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How Cold B4 Damage

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Old 11-08-2004, 09:45 PM
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Default Re: How Cold B4 Damage

your safe as long as its not for more than 2 or 3 days,it has to get down below freezing longer than that to do real damage.
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Old 11-09-2004, 07:04 AM
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Default Re: How Cold B4 Damage

Guys, hate be the bearer of bad news , but the maximum expansion of freezing water is right at 32 (within a fraction) when the ice crystals first form.

How long, how cold and will it freeze is simply a function of the temperature that the water in the block actually reaches. Wind is a major factor.

We used to keep a couple of coke bottles filled with water around the marina in the fall, we always had the guys that would call during that first cold snap, usually about 6 on a Friday nihgt and beg us to winterize their boat.

That is a lot of money to gamble with, The light bulb is a good idea, but be careful where you put it. A fire would be worse.
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Old 11-09-2004, 10:48 AM
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Default Re: How Cold B4 Damage

You'll be ok just go out every hour and run the engines up to temp the neighbors won't mind


I just realized you wrote this yesterday...So do you have one solid engine block or two halves
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Old 11-09-2004, 11:05 AM
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Default Re: How Cold B4 Damage

I think the "rule or thumb" is 24 degrees for 24 hours before it will crack a block.

However, I agree with everyone here... Pull your blue freeze plugs (if you have a Merc), and drain the exhaust manifolds.

Good luck!
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Old 11-09-2004, 04:30 PM
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Default Re: How Cold B4 Damage

another thing that can be done if close to water is start the motor and ru to temp
The heat in the block will keep for alot longer then you think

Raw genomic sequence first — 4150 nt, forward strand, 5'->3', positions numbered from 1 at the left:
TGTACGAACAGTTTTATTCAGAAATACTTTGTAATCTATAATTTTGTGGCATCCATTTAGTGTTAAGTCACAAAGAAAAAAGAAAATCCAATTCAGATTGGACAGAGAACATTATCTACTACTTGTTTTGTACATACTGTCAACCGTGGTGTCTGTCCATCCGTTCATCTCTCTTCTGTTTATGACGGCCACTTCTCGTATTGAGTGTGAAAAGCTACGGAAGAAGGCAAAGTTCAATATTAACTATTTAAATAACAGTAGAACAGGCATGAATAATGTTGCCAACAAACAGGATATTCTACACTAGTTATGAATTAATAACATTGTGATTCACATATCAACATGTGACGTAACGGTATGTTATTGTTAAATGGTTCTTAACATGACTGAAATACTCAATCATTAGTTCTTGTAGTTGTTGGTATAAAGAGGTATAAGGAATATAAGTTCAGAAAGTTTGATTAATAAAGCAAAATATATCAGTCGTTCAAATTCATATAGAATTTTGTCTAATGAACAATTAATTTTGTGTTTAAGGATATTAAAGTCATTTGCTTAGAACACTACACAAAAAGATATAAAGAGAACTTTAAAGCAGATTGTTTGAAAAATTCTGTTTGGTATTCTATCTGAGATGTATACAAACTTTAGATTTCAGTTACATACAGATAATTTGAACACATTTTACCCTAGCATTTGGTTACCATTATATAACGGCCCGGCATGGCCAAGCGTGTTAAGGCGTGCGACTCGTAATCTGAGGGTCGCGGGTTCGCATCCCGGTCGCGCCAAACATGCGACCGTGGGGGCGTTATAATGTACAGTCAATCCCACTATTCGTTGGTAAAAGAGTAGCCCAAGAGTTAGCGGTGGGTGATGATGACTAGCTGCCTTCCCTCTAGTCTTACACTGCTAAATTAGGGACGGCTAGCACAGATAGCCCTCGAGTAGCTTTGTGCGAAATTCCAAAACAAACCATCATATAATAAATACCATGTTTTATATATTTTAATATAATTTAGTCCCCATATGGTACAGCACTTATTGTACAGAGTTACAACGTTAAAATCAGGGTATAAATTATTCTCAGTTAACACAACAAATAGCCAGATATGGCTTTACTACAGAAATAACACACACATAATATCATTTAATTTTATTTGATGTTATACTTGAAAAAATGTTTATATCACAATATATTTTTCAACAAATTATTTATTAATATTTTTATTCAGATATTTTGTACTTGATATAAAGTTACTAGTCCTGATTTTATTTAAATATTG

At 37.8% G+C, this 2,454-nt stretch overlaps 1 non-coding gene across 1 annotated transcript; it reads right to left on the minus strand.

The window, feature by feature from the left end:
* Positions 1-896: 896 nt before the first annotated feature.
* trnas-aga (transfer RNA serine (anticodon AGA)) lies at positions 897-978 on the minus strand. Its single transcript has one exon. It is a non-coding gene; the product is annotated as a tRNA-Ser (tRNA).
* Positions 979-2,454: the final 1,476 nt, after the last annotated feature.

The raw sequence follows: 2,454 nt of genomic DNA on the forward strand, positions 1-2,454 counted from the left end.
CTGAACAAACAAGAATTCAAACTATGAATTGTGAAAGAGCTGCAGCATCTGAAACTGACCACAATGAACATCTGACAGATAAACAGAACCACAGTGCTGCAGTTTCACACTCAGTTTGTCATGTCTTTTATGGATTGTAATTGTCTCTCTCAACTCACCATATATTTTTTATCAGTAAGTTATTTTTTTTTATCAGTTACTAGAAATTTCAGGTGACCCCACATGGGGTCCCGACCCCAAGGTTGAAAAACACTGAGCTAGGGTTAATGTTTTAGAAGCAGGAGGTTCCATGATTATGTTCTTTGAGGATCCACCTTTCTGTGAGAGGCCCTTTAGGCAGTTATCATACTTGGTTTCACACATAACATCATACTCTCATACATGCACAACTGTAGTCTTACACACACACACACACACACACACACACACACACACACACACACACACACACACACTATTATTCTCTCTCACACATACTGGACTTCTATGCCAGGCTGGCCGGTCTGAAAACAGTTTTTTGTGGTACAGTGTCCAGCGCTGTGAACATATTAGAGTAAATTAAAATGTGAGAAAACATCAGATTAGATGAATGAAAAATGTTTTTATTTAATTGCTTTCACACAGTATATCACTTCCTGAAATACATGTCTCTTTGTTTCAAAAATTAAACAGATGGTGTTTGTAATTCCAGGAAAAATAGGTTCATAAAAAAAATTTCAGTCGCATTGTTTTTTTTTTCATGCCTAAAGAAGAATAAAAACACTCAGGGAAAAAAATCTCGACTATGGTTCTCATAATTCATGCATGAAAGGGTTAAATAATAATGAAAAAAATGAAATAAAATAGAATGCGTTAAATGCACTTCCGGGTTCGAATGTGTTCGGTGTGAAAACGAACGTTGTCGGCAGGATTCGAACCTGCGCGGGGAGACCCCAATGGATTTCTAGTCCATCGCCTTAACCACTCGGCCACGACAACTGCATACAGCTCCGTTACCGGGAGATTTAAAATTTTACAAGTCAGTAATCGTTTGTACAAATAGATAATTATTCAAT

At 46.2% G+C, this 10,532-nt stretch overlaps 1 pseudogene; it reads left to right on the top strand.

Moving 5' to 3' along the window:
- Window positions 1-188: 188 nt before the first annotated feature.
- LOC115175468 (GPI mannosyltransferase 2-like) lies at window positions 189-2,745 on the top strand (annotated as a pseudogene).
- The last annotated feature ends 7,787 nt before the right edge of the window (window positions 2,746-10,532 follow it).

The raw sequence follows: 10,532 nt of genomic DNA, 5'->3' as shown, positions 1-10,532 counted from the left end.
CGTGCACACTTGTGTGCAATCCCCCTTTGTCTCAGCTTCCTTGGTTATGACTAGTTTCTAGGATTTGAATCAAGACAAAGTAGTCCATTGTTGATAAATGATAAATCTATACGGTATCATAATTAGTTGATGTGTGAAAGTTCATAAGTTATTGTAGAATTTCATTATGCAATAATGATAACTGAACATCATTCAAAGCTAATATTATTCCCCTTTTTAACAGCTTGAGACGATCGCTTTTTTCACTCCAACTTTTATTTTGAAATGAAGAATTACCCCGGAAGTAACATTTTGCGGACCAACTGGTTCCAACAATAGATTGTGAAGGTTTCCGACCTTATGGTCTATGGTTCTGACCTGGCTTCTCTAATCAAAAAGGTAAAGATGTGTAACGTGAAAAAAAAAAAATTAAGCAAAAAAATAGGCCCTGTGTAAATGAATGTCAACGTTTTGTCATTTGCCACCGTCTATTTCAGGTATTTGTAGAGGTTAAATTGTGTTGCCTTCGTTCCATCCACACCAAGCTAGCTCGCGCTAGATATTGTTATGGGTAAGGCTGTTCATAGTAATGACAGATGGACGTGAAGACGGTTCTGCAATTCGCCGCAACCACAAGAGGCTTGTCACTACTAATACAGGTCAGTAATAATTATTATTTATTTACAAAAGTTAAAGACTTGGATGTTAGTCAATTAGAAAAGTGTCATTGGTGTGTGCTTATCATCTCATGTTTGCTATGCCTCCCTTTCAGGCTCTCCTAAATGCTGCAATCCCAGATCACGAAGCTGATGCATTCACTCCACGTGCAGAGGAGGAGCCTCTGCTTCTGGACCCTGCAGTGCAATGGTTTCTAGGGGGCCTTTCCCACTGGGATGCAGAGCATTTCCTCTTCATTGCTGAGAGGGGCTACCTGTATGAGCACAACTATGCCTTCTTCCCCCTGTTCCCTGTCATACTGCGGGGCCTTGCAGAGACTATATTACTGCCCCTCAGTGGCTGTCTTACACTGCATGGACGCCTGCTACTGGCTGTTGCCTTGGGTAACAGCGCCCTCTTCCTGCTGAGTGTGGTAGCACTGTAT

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Old 11-09-2004, 07:30 PM
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Default Re: How Cold B4 Damage

[QUOTE=Mbam]Guys, hate be the bearer of bad news , but the maximum expansion of freezing water is right at 32 (within a fraction) when the ice crystals first form.

Not too sure about this. Might be the maximum expansion, but lacks the hardness to do damage. Do a test in a closed plastic jug and you may see a different outcome. There is a big difference between when the crystals start to form, and when it really gets hard and cracks open the jug. Also, have you ever put the pink stuff in the freezer over nite. If not, try it. That stuff does not remain liquid in your block all winter. It crystalized around 10 degrees or so. Just never turns hard as a rock, therefore there is not enough force to crack steel.
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Old 11-10-2004, 07:18 AM
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Default Re: How Cold B4 Damage

2 nites in the teens around here, the gloves are off and it sucks
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Old 11-10-2004, 11:09 AM
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Default Re: How Cold B4 Damage

Does anyone know the scientific reason why water expands when it freezes.
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Old 11-10-2004, 11:15 AM
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Default Re: How Cold B4 Damage

Found this;

Water is the only compound I know of that expands when it freezes. There may be some others I don't know about, but certainly it's a very rare property. As far as the reason for water having this unusual property, basically it has to do with the structure of the crystal that forms when the water becomes ice. You could use tinker toys to demonstrate this. When the water is liquid, the water molecules (represented by the wooden disks of the tinker toys) are close together, but can slide past each other and move around freely. When it freezes, bonds form which lock the molecules in place in a regular pattern, that stays nearly fixed (molecules can't move around). You can use the sticks of the tinker toys to represent the bonds, holding the disks in place a fixed distance (the length of the sticks) from each other. Whether the compound expands or contracts when it freezes depends on the spacing and structure of these bonds. In most compounds, the molecules end up closer together in this solid state than in the liquid state. But for water, the bonding is such that the molecules end up farther apart in the ice than in the water. By the way, the fact that water expands when it freezes means that ice is less dense than water. For this reason, it floats on the water (look at an ice cube in a glass of water). This property is very important for fish in the winter, because it means the ice forms on top of a pond and insulates the rest of the pond below, preventing it from freezing all the way through
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